Photo Credit: Chabad.org
Stephen Cipes carries the newly written Torah scroll he donated to the Chabad center in Kelowna, British Columbia, Canada.

Cipes marveled at the opportunity to write in the scroll. “I had my hand over the scribe’s hand, and he did the actual inking,” he said. “It was a wonderful thing.”

Hecht said “we were honored that the Cipes boys—Matthew, Gabe, Ezra and Ari—were all able to join in and have their letter in the Torah as well. This was a once-in-a-lifetime opportunity, and they are happy that their father was the conduit for this great gift.”

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Once the last letter in the scroll was written, it was rolled up, and Ari Cipes lifted the completed Torah. Attendees marched along and the band playing a joyous tune, carried under a wedding canopy—a chuppah—across the street to the Chabad center.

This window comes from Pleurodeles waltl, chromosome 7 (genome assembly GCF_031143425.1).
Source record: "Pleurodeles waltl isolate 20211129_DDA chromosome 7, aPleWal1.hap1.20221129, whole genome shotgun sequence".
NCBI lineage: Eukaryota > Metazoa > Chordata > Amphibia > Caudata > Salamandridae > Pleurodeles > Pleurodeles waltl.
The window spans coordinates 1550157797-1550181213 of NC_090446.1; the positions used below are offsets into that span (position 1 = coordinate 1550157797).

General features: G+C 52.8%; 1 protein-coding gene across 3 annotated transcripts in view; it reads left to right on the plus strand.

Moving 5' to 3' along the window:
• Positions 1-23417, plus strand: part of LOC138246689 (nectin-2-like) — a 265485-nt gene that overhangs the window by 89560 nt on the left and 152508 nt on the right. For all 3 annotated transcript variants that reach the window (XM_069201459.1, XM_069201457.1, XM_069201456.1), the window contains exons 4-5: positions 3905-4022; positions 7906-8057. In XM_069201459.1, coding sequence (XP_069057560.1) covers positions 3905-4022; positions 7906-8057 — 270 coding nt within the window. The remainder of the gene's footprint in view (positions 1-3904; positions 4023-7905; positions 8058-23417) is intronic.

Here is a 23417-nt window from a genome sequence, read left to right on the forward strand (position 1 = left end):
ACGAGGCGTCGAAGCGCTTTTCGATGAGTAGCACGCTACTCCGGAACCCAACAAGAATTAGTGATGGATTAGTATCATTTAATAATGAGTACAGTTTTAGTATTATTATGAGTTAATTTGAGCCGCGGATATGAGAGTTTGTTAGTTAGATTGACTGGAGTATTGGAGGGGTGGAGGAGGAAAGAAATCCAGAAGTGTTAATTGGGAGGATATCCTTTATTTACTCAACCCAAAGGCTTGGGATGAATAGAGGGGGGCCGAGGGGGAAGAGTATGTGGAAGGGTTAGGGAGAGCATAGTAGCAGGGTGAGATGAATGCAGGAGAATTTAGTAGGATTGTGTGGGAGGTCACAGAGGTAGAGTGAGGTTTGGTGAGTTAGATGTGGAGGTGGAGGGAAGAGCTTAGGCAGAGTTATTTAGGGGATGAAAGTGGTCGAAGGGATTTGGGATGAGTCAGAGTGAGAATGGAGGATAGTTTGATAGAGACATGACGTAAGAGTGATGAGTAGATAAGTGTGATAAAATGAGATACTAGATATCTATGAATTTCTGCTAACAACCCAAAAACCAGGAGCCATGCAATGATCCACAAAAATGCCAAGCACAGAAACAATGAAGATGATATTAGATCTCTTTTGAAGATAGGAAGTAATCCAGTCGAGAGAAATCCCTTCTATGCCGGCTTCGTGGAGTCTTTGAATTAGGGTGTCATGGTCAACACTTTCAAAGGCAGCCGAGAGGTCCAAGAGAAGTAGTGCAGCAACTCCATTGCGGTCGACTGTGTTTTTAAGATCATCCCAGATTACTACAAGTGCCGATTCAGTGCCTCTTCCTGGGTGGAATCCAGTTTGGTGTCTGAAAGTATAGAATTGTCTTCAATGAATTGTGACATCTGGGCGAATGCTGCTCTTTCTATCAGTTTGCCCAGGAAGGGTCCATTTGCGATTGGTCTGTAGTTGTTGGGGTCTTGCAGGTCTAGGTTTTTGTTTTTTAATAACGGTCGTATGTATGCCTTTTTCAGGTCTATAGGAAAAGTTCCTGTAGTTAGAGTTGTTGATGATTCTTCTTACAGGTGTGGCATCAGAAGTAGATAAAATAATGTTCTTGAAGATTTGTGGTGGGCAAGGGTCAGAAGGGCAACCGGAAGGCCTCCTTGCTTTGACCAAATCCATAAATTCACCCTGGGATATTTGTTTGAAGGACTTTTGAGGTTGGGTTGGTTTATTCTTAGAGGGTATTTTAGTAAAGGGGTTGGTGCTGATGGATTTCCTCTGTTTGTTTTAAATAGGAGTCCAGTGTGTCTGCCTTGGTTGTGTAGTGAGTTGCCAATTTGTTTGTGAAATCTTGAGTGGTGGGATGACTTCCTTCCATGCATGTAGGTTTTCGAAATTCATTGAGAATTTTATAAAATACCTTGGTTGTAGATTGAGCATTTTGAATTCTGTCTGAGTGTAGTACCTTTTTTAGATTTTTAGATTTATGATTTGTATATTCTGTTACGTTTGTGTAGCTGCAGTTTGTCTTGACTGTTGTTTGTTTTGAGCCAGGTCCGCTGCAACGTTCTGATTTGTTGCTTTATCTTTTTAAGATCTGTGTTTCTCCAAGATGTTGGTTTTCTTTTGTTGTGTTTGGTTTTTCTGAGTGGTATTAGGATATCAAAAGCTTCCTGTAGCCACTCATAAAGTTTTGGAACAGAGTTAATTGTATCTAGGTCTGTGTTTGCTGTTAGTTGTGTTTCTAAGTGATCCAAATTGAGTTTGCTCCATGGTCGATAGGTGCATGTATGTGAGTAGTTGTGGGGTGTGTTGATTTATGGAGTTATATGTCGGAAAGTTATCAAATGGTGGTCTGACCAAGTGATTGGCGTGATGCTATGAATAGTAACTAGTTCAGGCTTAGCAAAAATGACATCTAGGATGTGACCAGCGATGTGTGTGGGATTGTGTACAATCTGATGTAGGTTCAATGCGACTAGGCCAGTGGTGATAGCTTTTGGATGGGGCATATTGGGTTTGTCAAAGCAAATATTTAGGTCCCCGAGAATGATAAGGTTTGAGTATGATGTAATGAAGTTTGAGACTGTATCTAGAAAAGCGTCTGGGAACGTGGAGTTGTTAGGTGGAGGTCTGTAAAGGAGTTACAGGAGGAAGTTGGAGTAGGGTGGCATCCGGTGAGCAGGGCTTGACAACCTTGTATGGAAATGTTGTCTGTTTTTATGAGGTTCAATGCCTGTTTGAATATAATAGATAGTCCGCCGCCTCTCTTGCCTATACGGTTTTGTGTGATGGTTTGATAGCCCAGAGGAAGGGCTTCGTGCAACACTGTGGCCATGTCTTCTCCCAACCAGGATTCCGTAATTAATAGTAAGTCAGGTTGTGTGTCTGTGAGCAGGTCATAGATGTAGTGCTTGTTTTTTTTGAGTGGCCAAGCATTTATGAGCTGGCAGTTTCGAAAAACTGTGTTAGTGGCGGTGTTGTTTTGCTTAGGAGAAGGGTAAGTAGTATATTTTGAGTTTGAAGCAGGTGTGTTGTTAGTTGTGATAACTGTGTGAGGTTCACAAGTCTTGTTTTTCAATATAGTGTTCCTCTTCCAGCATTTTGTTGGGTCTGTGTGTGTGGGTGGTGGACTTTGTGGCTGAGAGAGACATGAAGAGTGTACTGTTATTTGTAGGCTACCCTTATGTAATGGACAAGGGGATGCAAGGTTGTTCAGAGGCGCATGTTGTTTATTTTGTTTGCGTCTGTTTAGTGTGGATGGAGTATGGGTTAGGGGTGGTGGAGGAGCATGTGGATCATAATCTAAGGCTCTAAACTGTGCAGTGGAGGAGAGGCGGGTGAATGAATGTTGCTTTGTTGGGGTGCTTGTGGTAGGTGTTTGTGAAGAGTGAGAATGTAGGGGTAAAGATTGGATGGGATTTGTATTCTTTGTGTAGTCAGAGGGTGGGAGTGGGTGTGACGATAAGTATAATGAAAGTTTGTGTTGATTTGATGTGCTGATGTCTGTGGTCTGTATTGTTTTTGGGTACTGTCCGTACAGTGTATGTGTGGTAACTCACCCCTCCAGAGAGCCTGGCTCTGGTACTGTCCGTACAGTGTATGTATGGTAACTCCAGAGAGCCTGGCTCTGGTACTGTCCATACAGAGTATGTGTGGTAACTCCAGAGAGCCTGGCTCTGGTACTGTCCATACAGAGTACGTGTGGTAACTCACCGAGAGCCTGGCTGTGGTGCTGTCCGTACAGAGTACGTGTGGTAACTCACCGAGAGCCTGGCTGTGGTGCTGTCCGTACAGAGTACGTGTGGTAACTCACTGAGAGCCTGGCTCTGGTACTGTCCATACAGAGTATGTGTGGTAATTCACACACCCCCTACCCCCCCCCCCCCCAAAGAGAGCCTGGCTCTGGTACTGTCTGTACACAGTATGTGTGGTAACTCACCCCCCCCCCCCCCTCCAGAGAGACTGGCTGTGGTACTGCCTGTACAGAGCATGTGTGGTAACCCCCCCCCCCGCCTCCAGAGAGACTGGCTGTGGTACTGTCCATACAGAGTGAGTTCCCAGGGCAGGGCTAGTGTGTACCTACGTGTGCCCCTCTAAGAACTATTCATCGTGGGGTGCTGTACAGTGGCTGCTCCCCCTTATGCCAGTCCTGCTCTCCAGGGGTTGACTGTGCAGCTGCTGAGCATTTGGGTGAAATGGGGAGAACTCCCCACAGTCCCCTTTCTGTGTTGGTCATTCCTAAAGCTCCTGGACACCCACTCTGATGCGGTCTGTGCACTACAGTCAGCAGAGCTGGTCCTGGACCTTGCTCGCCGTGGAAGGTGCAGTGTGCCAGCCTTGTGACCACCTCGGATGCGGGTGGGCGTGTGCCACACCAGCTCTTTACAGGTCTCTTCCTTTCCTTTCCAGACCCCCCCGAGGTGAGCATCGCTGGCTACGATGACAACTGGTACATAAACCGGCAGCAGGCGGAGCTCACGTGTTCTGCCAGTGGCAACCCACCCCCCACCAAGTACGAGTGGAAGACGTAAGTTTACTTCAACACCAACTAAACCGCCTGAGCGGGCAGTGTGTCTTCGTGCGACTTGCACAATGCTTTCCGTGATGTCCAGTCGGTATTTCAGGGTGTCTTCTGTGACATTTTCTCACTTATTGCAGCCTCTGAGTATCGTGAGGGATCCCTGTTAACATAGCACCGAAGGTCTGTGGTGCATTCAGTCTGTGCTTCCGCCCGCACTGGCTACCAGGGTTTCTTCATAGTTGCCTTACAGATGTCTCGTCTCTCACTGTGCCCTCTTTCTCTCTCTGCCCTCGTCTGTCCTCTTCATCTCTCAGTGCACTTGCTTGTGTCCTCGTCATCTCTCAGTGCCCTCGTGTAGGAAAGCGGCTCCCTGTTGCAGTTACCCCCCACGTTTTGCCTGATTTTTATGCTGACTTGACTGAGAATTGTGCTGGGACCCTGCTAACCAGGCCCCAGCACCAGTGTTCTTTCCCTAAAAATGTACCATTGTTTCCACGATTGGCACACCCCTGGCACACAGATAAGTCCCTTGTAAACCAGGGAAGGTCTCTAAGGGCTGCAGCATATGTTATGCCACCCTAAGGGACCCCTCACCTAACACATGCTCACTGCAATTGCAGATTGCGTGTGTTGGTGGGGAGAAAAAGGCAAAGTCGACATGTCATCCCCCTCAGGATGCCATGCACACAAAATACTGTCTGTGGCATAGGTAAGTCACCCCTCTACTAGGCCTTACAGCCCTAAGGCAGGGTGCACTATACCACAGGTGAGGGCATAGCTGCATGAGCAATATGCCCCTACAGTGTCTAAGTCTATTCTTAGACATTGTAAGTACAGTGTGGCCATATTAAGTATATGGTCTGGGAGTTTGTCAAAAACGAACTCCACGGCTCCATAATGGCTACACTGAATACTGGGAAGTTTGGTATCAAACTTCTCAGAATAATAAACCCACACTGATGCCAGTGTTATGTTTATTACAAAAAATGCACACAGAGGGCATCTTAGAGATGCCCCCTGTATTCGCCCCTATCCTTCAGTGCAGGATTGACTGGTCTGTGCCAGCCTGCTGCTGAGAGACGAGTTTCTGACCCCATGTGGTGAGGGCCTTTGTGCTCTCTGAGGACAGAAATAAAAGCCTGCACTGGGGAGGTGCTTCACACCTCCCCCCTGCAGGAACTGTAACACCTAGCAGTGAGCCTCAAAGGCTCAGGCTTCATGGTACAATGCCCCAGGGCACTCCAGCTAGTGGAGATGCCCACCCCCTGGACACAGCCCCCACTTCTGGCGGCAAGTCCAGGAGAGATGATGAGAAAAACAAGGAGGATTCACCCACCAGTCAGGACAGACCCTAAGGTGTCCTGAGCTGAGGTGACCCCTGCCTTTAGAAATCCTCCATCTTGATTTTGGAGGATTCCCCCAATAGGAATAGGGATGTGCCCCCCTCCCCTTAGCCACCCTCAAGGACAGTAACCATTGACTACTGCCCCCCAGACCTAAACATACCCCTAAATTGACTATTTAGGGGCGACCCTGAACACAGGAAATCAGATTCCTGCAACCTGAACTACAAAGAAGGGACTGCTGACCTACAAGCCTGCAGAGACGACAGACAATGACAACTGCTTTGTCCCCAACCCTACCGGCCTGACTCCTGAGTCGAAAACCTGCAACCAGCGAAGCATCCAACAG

There the festivities continued late into the night as Hecht honored 13 men in the community who had bought a pair of tefillin (phylacteries) since Hecht arrived in Kelowna. Each of the men received a blue tallit bag with their names inscribed in Hebrew on the outside.

So what will a permanent Torah at the Chabad center mean?

For one thing, the community gets to celebrate Simchat Torah this year with its very own Torah.

Also, “the fact that we have our own Torah means that we have a real shul [synagogue] going,” said the rabbi. “We still have the same number of Jews and we don’t have minyan every week, but it does make us a shul.”

But most importantly, “the Torah is the heart of the Jewish community, and having our own will help us grow stronger and thrive as a community, and as a Torah education and outreach center.”

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